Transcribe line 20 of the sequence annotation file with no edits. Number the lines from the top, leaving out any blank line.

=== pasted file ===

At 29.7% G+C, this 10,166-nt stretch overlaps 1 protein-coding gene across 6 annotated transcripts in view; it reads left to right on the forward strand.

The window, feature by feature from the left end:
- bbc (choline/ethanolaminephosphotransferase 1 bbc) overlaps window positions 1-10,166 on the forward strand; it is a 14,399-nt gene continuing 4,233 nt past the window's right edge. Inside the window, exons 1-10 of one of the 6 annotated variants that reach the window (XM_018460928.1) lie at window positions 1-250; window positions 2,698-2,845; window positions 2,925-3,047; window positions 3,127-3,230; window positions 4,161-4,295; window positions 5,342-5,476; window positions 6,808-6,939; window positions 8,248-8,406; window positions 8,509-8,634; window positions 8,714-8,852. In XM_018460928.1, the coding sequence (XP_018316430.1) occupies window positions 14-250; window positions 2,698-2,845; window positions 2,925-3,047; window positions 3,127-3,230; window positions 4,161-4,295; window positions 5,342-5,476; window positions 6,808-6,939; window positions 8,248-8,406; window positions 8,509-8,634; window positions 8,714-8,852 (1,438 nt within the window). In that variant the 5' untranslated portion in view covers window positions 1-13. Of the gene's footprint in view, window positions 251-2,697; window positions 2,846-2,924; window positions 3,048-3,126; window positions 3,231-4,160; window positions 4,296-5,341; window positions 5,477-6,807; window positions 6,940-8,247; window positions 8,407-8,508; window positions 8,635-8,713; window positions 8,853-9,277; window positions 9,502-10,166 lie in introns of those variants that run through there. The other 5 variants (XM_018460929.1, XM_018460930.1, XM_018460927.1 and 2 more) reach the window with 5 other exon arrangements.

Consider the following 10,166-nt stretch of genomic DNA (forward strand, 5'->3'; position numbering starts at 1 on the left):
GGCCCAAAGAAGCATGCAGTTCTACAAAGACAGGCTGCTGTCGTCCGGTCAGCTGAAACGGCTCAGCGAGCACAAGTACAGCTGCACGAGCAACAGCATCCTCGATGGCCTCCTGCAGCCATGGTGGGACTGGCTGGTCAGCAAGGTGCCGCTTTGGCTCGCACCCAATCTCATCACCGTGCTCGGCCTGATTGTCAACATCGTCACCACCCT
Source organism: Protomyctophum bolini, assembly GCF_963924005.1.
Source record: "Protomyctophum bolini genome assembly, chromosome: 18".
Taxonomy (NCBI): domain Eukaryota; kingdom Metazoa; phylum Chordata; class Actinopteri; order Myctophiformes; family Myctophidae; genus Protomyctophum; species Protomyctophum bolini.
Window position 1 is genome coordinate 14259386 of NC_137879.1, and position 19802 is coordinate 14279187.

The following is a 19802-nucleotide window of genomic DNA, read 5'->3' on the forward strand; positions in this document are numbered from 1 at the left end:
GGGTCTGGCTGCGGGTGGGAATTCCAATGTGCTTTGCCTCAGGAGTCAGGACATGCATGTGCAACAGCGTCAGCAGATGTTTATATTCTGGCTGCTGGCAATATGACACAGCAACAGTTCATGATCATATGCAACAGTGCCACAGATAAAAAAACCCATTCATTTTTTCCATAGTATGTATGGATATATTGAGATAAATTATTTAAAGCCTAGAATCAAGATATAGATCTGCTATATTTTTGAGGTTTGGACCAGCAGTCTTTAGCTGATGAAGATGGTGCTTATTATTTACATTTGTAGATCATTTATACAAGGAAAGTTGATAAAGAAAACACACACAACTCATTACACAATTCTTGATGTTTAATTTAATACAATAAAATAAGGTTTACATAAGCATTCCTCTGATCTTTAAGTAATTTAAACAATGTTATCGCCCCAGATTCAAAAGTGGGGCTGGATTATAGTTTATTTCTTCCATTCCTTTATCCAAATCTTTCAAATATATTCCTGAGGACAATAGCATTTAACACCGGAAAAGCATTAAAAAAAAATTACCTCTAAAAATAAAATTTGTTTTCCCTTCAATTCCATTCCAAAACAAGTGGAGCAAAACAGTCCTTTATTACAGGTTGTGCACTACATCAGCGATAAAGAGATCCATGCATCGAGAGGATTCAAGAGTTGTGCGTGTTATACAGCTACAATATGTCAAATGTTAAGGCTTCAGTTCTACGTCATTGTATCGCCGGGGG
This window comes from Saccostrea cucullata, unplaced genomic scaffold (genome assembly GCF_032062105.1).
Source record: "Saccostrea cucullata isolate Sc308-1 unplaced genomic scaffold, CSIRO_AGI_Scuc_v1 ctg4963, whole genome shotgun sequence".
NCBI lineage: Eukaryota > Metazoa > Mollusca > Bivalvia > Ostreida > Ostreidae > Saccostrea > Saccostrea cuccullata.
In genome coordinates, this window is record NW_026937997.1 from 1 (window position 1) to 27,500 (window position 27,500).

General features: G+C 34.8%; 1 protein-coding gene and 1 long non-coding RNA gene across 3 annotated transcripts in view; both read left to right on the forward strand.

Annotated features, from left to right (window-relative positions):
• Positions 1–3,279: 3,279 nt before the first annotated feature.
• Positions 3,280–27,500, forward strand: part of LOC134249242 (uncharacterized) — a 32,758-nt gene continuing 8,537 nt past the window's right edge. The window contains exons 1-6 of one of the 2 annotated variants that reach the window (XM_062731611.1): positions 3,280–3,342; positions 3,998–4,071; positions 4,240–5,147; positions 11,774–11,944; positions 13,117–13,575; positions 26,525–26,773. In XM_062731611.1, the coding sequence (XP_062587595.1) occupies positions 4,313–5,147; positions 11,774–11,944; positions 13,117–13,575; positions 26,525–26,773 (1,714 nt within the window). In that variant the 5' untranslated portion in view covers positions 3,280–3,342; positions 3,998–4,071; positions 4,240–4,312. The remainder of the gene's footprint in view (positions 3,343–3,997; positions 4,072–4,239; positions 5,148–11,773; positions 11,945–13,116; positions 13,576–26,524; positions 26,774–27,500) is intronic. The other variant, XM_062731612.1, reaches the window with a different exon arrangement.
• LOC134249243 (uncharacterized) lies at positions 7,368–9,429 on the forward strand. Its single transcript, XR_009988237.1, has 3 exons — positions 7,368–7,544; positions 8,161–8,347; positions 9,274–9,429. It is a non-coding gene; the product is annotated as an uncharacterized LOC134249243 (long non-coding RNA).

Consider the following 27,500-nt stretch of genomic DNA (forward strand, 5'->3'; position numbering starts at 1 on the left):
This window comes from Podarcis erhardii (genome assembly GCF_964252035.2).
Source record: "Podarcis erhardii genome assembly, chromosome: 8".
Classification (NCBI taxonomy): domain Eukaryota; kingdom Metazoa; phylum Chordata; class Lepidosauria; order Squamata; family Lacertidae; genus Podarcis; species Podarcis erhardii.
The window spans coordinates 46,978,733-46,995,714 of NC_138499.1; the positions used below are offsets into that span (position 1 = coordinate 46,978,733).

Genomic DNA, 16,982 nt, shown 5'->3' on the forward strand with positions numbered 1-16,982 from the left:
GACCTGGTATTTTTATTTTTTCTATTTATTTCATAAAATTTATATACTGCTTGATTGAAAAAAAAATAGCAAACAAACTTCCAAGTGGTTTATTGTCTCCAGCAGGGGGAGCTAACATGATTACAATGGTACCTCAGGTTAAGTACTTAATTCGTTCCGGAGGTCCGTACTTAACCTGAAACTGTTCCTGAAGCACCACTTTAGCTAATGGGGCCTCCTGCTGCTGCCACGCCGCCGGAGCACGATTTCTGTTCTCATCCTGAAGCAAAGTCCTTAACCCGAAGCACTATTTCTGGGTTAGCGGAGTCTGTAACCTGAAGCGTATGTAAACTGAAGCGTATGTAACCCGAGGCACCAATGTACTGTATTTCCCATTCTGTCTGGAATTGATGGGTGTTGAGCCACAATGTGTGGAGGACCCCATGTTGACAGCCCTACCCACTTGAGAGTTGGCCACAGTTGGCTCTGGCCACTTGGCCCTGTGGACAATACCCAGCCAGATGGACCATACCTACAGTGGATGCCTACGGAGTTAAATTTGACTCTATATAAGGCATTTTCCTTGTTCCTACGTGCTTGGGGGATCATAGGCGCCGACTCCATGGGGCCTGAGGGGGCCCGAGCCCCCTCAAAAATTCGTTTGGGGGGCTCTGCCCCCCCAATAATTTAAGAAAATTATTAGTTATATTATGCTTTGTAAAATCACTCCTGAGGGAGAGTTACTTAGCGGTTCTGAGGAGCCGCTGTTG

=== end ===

• LOC134249243 (uncharacterized) lies at positions 7,368–9,429 on the forward strand. Its single transcript, XR_009988237.1, has 3 exons — positions 7,368–7,544; positions 8,161–8,347; positions 9,274–9,429. It is a non-coding gene; the product is annotated as an uncharacterized LOC134249243 (long non-coding RNA).